- ZERO EMISSION HYDROGEN
FUEL CELL SHIPS
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CONVERSION, CONVERSION - It is the number of additional
stages of splitting water using electricity, storing as a gas
and then recombining it to extract the electricity that was
put in at the beginning at a huge net energy loss. Elon Musk
has a point don't you think?
INDEX OF H2 POWERED FUEL CELL SHIPS
G-CAPTAIN - CLEANING UP OUR ACT JULY 29 2013
In the midst of heightening bunker fuel prices and regulatory pressures around dirty fuel and the resulting combustive emissions, the maritime industry is beginning to explore alternative fuel avenues spanning from relatively risk free solutions such as Low Sulphur Fuel Oil (LSFO) to solutions with a higher risk profile, such as hydrogen fuel.
Hydrogen fuel is in fact growing in popularity across the globe. In the past, hydrogen was largely reserved for industrial endeavors, used to power large and energy intensive equipment, or was simply a byproduct of industrial gas production. However, in recent years, hydrogen has been attracting more attention as a potential fuel for transportation.
In 2002, Bellona identified hydrogen’s potential: “In a global perspective, hydrogen as an energy carrier will be of central importance in diminishing the greenhouse effect and local pollution,” it stated.
Hydrogen can act as a successful energy carrier. That energy can be delivered to fuel cells and be converted to generate electricity and heat. Fuel cells are highly efficient energy conversion devices that produce clean, silent, reliable power for as long as a fuel is available – with emissions of hot water.
Whilst hydrogen gas is not found in nature in its pure form, it has the advantage that it can be generated locally by electrolyzing water. Electricity is required to power this process and if the electricity comes from renewable sources such as solar energy or wind power, the hydrogen produced is a 100% renewable zero-carbon fuel. This fuel can be stored to produce completely renewable power-on-demand. Hydrogen can also be produced by reforming (separating it from) hydrocarbon fuels like natural gas, propane, or even diesel.
Exploring the Concept
The first steps for utilizing hydrogen as a fuel source in the maritime industry have been initiated through the development of working concepts from which real-life models and trials can be successfully developed.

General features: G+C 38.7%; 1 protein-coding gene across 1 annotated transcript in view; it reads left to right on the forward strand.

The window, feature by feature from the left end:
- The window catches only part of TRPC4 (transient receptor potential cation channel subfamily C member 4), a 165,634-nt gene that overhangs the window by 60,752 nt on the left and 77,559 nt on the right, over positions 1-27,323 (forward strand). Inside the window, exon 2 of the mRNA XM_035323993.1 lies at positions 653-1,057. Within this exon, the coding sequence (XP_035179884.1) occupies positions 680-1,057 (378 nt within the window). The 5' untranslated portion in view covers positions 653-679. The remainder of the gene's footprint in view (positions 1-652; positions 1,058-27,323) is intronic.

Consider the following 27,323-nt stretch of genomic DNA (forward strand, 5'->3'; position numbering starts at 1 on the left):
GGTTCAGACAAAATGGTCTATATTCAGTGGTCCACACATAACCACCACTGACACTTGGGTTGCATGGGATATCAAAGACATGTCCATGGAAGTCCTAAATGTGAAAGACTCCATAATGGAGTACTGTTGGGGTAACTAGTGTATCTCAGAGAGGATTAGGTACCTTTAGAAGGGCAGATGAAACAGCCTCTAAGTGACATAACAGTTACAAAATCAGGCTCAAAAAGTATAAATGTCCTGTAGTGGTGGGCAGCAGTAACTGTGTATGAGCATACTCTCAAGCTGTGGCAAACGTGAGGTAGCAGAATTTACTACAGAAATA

For example, earlier this year Caledonian Marine Assets Ltd (CMAL) completed a feasibility study for Scottish Enterprise on the viability of the hydrogen vehicle ferry.
At the time, Guy Platten, chief executive of Caledonian Maritime Assets, said: “I’m confident we can build a ship with hydrogen fuel cells – it’s an exciting prospect. It could be a game changer for Scotland if we go ahead with this. We would have a carbon-neutral ship with no emissions. The potential is massive.”
Guy Platten added that £500,000 of further funding would be needed to develop the project design, including into the manufacture and storage of hydrogen in ports. A favorable outcome from this design study could lead to a £15 million demonstration vessel being built within a few years.
In 2012, Germanischer Lloyd set out a design concept for a zero-emission container feeder vessel. Designed for Northern European feeder services, it would use liquid hydrogen as fuel to generate power with a combined fuel cell and
battery system. It would have a full open-top 1,000 TEU intake and 160 reefer positions at a service speed of 15 knots.
The vessel would be powered by a fuel cell system that delivers up to 5 MW to two podded propulsors. A
battery system provides peak power. Multiple type C tanks hold 920m3 of liquid Hydrogen to facilitate a roundtrip equivalent to ten full operating days.
The vessel would run on two 48 kW fuel cells and stores hydrogen onboard in 12 x 350 bar (high pressure) hydrogen tanks. The hydrogen is actually supplied to the fueling station as a liquid, and evaporated and compressed before being pumped onto the vessel.